“I think art has an incredibly important role to play in this time, precisely because we need to renew our imagination about what is possible”

Paul williams, dj spooky
DJ Spooky/Novara Jazz Festival.

What is the biggest challenge you are facing now, either creatively or otherwise?
I keep thinking about extinction. Our species. Every species. Omnicide is the term. The problem of thinking about “deep time” is that you realize all species go extinct. There’s a great initiative at Cambridge University called The Cambridge Center for Existential Risk that looks at how civilizations collapse. It’s an intriguing premise — we need to really take a sober look at the problems humanity has created.

Eerily enough, because of the controversy that surrounds the idea of “the anthropic principle” of human agency causing the climate crisis, we’ve been pounded by a multi-trillion-dollar narrative that humans haven’t caused the problems we are grappling with. Such a twisted and bizarrely brazen idea. Very little surprises me with this stuff. The global “security paradigm” is unraveling as wars in Ukraine, Yemen, Gaza, Sudan, Ethiopia, and potentially Venezuela, Iran, and Taiwan are as fragile as a house of cards in a wind tunnel. Lastly, the climate crisis will add fuel to this insane fire. I think art has an incredibly important role to play in this time, precisely because we need to renew our imagination about what is possible.

What is your biggest fear for the future?
Short term thinking. See above. 

What is your greatest hope for the future?
My motto is basically that the imagination is the ultimate renewable resource. It needs renewal and it needs information about what we can think is within the range of what is needed. We need to go beyond that and try new ideas, new approaches. That’s my greatest hope at the moment.

Paul williams, dj spooky

“I really like movies from the viewpoint of politics, science fiction, or how they tell us something new about the world around us”

What are a few of your favorite films?
Where to begin? I really like movies from the viewpoint of politics, science fiction, or how they tell us something new about the world around us.

These are some of my favorite movies, in no particular order: Ghost in the Shell – Mamoru Oshii – 1995; Memento – by Christopher Nolan, 2000; Blade Runner – Ridley Scott, 1982; Holy Mountain – Alejandro Jodorowsky, 1973; Within Our Gates – Oscar Micheaux, 1920; Dune (both the David Lynch version and Denis Villeneuve versions), 1984, 2021; The Parallax View – Alan J Pakula, 1974; The Prisoner – by Patrick McGoohan, 1967-1968; Space Is the Place – Sun Ra, 1972; Interstella 5555 – Daft Punk, 2003; Tenet – Christopher Nolan, 2020; Get Out – Jordan Peele, 2017.

What are your thoughts on the future of cinema?
We will all be making our own movies within 5 years because of AI. 

You have worked with a wide range of artists including Ryuichi Sakamoto, Yoko Ono, Metallica, and Chuck D from Public Enemy. How do you approach these collaborations?
Each collaboration is a different personality. I have to deal with many many many different personalities. At the moment, I’m not really doing collaborations. I’m writing and editing a film script over the summer. Probably next year I will start doing more collaborations again. 

“Life is short. Do something meaningful and engage your passions”

What was your time in Paris like?
I lived in Paris after I graduated from Bowdoin College. I had wanted to take a break and was thinking about going to Georgetown University for graduate school in diplomacy and foreign policy. But I thought it would be good to take some space before diving back into academics. Both my parents were professors, so I kind of planned on following their footsteps. Also, my father was Dean of Howard University and my mother was a renowned historian, so I had some big shoes to fill. I needed to pull back and get some perspective. Personally, I had never thought being a DJ would be so successful and global for me. I guess I did a different kind of foreign policy…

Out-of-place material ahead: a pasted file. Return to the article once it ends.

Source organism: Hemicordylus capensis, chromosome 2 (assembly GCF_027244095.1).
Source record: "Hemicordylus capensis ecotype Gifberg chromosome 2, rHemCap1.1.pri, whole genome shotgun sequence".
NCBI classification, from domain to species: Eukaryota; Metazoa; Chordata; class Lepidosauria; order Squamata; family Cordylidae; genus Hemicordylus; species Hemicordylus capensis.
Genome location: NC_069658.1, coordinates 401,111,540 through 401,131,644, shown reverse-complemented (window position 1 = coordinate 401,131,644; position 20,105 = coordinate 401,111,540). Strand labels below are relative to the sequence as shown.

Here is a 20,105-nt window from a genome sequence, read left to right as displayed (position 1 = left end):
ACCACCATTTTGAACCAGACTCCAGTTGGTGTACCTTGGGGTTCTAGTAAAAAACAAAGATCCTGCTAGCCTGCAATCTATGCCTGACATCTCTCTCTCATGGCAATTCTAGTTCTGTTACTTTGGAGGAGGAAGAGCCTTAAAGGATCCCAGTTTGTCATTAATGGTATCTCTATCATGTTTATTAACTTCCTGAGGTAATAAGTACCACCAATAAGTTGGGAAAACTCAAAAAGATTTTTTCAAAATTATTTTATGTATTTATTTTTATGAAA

Paul williams, dj spooky, superage quiz

What is it that pulls you to upstate?
I have lived in Tribeca for many years but needed a break from the city. I always try to challenge myself, and many artists have been leaving the city to find bigger space upstate and, well, that’s what happened for me. 

What are the 3 non-negotiables in your life today?
Three things that really stand out for me after being a global DJ for the last 20+ years is this:

1) Life is short. Do something meaningful and engage your passions. Living a dynamic and creative life, that is non-negotiable. I was never normal. I have no intent on being normal in the future. 

2) As Maya Angelou once said, “When someone shows you who they are, believe them.” When people are petty, spiteful, stupid, and jealous — just keep moving. I have zero tolerance for stupid crap from people. That has earned me a lot of haters, but so be it. I love to see people spread their wings and fly. So many people are small-spirited and petty. I hate that stuff.  

3) Use your imagination. People who can’t think outside the box — I don’t have time for that. Looking forward, I want to see the world be a better place. Part of that entails getting back to things like critical thinking as part of the basic way we live in a data driven society.

Connect with Paul:
Dj Spooky on YouTube
Dj Spooky on iTunes
Dj Spooky on Spotify

Main image by Janelle Pietrzak.

See medical disclaimer below. ↓


Please enter your comment!
Please enter your name here

The ideas expressed here are solely the opinions of the author and are not researched or verified by AGEIST LLC, or anyone associated with AGEIST LLC. This material should not be construed as medical advice or recommendation, it is for informational use only. We encourage all readers to discuss with your qualified practitioners the relevance of the application of any of these ideas to your life. The recommendations contained herein are not intended to diagnose, treat, cure or prevent any disease. You should always consult your physician or other qualified health provider before starting any new treatment or stopping any treatment that has been prescribed for you by your physician or other qualified health provider. Please call your doctor or 911 immediately if you think you may have a medical or psychiatric emergency.


David Stewart
David is the founder and face of AGEIST. He is an expert on, and a passionate champion of the emerging global over-50 lifestyle. A dynamic speaker, he is available for panels, keynotes and informational talks at david@agei.st.


Recommended Articles